What Is Culture Identity?

by Yuurei Serai

Culture identity, also known as cultural identity, has been at the forefront of many educational discussions in classrooms and at academic conferences. With issues such as terrorism, politics and religious differences overwhelming the media these days, the need for cultural awareness has become more important. With so many different identities to consider, the term "cultural identity" is used more frequently, so awareness of the definition will assist in understanding one's culture identity.

Cultural Identity Definition

Dancing in Indonesia.

According to WordIQ, cultural identity is the feeling of being included in a group or culture. Culture is defined by attitudes and beliefs and what a person from each culture believes is normal for that group. Since there are many cultures in society, each culture contributes to cultural diversity, creating a "melting pot."

Different Types of Cultural Identity

Parent and child holding hands, cross in background.

Cultural identity is not just defined by a group or culture with which you identify. Cultural identity also consists of racial, religious, class, gender, sexuality and familial identities. Additionally, national, social and personal identity also contribute to one's cultural identity, as these properties envelope the entire person, making her who she is.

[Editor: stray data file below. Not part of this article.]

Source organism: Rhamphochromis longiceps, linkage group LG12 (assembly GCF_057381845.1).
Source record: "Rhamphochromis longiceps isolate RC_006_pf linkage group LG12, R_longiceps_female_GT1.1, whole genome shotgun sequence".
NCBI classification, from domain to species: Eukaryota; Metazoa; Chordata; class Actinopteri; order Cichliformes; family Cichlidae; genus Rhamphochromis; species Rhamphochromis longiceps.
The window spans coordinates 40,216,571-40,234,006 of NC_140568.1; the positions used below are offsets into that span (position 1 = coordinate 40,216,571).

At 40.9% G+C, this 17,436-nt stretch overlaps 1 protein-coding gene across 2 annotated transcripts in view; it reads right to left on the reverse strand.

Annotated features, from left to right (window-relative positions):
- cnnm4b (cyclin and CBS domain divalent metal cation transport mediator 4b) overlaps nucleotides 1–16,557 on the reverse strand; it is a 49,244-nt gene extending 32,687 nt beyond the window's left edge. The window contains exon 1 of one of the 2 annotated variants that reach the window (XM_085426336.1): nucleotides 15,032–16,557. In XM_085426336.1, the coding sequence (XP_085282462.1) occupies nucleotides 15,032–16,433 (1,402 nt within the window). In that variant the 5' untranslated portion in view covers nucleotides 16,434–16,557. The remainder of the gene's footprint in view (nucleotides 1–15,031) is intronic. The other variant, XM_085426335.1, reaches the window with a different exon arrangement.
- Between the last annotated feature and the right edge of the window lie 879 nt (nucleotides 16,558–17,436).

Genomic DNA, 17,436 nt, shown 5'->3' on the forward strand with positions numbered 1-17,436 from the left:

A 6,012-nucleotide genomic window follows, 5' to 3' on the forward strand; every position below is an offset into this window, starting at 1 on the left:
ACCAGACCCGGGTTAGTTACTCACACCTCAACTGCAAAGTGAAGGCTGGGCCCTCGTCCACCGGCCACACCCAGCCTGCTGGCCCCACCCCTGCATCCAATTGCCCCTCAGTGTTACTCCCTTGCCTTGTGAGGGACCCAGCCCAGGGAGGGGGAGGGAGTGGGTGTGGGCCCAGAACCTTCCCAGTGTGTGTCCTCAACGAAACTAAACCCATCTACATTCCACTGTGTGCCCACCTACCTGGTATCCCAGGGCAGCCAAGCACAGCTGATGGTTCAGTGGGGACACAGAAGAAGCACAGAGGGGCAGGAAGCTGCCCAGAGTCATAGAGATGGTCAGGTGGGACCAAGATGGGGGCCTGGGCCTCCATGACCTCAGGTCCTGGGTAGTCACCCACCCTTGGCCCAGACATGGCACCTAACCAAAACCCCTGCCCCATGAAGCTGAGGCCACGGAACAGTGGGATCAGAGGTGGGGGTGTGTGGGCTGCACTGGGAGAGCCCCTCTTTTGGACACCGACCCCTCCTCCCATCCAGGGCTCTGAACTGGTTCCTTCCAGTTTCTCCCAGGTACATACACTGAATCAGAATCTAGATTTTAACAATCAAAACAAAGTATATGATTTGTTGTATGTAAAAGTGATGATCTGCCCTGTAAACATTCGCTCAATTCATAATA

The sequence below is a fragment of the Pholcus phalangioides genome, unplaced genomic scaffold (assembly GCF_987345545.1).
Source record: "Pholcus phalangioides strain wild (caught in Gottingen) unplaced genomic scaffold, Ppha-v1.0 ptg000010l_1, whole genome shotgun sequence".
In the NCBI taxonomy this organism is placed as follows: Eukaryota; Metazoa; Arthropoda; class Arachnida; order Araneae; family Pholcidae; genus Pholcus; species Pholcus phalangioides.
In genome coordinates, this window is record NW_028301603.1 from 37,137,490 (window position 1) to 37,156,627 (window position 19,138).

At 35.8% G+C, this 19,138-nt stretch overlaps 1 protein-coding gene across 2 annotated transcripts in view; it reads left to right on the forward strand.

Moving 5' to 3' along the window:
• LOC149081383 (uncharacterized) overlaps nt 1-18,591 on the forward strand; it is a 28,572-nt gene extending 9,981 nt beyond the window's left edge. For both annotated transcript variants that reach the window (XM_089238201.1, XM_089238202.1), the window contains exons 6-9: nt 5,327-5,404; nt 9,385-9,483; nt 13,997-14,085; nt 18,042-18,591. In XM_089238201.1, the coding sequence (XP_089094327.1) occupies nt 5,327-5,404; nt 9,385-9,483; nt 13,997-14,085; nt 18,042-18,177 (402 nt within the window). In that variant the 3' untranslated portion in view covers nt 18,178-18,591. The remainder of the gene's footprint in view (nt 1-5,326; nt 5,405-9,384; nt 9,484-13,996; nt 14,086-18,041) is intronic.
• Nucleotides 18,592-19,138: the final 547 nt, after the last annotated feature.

Problems with Cultural Identity

Woman wearing a burka.

Throughout history, there have been clashes as far as cultural identity is concerned. For example, in early America, Caucasians and Africans co-existed in owner-slave relationships where Africans were viewed as uncivilized. World War II involved the Holocaust where Nazi troupes killed over 6 million Jewish people because the Germans felt they were "racially superior." Both instances involved racial identities, an issue that exists in many communities and nations today. Other issues involve religious and cultural identity, for example, the conflicts between Catholics and Protestants in Ireland and, as of 2010 in France, the fight to prevent females who follow Muslim beliefs from wearing burkas.

Understanding Cultural Identity

A Science classroom with mixed races working together.

By not accepting cultural identities, people create limited worldviews and perceptions of others. According to Derise Tolliver and Elizabeth J. Tisdell, cultural identity development can "help people withstand oppression and be motivated to support social transformation." One way to work toward understanding cultural identity is to ask and answer questions instead of shying away from issues. Tolliver and Tisdell point out that many "are contemplating the need to be involved in social transformational activities in order to ensure the world will survive." Worldwide, diversity education is entering into the classroom in order to teach tolerance and acceptance.

References

Resources

  • "2009 Faculty Handbook"; University of Phoenix; 2009
  • "Cultural Identity and Diaspora"; Stuart Hall; 2003

About the Author

Yuurei Serai began writing in 2008 when she wrote an ebook for Experian. She has written for Purdue University's "Chronicle" newspaper as well as for various websites. She holds a Bachelor of Arts in English literature and a Master of Fine Arts in literature and composition from Purdue University. She has been teaching English and media arts since 2010.

Photo Credits

  • Medioimages/Photodisc/Photodisc/Getty Images